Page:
But this time around, as the GOP candidates grind it out delegate by delegate, the prospects seemed greater than at any time in the past few decades. As recently as Monday, Rick Santorum insisted he could collect enough delegates to deny rival Mitt Romney the 1,144 needed to clinch the nomination outright.

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7:35am

Wed March 21, 2012
The Two-Way

Trayvon Martin's Killer Had Been Accused Of Violence In The Past

George Zimmerman, in a 2005 mug shot provided by the Orange County (Fla.) jail, via The Miami Herald.
AP
  • Kathy Lohr, on 'Morning Edition'

As national attention continues to be focused on the killing of 17-year-old Trayvon Martin in Sanford, Fla., last month and the questions it resurrects about race relations in the U.S., The Orlando Sentinel today adds to what's known about George Zimmerman, the 28-year-old man who pulled the trigger.

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6:40am

Wed March 21, 2012
The Two-Way

It Was Inevitable: Romney's Win In Illinois Resurrects The I-Word

Originally published on Wed March 21, 2012 7:41 am

Republican presidential candidate and former Massachusetts Gov. Mitt Romney at his victory party Tuesday in Schaumburg, Ill.
Chip Somodevilla Getty Images
  • Ari Shapiro on 'Morning Editon'

From Fox News' On The Record with Greta Van Susteren to The Wall Street Journal and Politico, Tuesday's relatively easy win for Republican presidential contender Mitt Romney in the Illinois primary has renewed talk about him being the "inev

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6:10am

Wed March 21, 2012
The Two-Way

Developing: Suspect Surrounded In France, Claims Al-Qaida Ties

Originally published on Sun March 25, 2012 8:06 am

French police officers at the scene of the siege today in Toulouse, where a suspect in recent killings is said to be holed up in an apartment.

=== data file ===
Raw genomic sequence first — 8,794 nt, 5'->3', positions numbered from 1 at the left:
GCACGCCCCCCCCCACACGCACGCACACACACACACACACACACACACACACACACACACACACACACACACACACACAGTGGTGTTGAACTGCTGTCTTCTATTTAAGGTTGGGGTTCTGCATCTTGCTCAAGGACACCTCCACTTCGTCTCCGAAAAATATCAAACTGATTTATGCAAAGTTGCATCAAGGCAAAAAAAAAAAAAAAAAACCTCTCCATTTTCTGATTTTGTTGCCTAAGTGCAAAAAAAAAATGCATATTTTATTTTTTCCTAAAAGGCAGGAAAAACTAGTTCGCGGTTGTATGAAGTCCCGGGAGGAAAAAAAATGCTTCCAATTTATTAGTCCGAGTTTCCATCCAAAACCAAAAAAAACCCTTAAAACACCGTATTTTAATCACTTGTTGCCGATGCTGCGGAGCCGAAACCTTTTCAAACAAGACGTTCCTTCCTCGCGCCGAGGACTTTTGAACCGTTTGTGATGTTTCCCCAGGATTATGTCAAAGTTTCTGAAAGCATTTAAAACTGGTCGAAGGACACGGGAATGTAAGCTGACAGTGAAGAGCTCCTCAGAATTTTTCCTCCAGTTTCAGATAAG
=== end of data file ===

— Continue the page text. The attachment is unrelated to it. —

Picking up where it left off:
Pascal Guyot AFP/Getty Images
  • Eleanor Beardsley, on 'Morning Edition'

There's a dramatic scene unfolding in Toulouse, France, where police have surrounded an apartment building in which the suspect in the recent high-profile killings of at least seven people is said to be barricaded.

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6:01am

Wed March 21, 2012
It's All Politics

In Winner-Take-All Wisconsin, Looming GOP Primary Is Just A Sideshow

Volunteers at the Wisconsin Democratic Party's recall office in Waukesha entered names from petitions to recall Gov. Scott Walker into their voter databases on March 20.
Liz Halloran NPR

Mary Beth Kopidlansky of Waukesha says she knows who she'll vote for in Wisconsin's upcoming GOP presidential primary (Mitt Romney), but that's not really what she's interested in talking about.

For Kopidlansky, and most potential voters in this most Republican of Wisconsin counties, the contest that is consuming them and the rest of the state is not the state's April 3 presidential primary when 42 potentially crucial delegates will be awarded.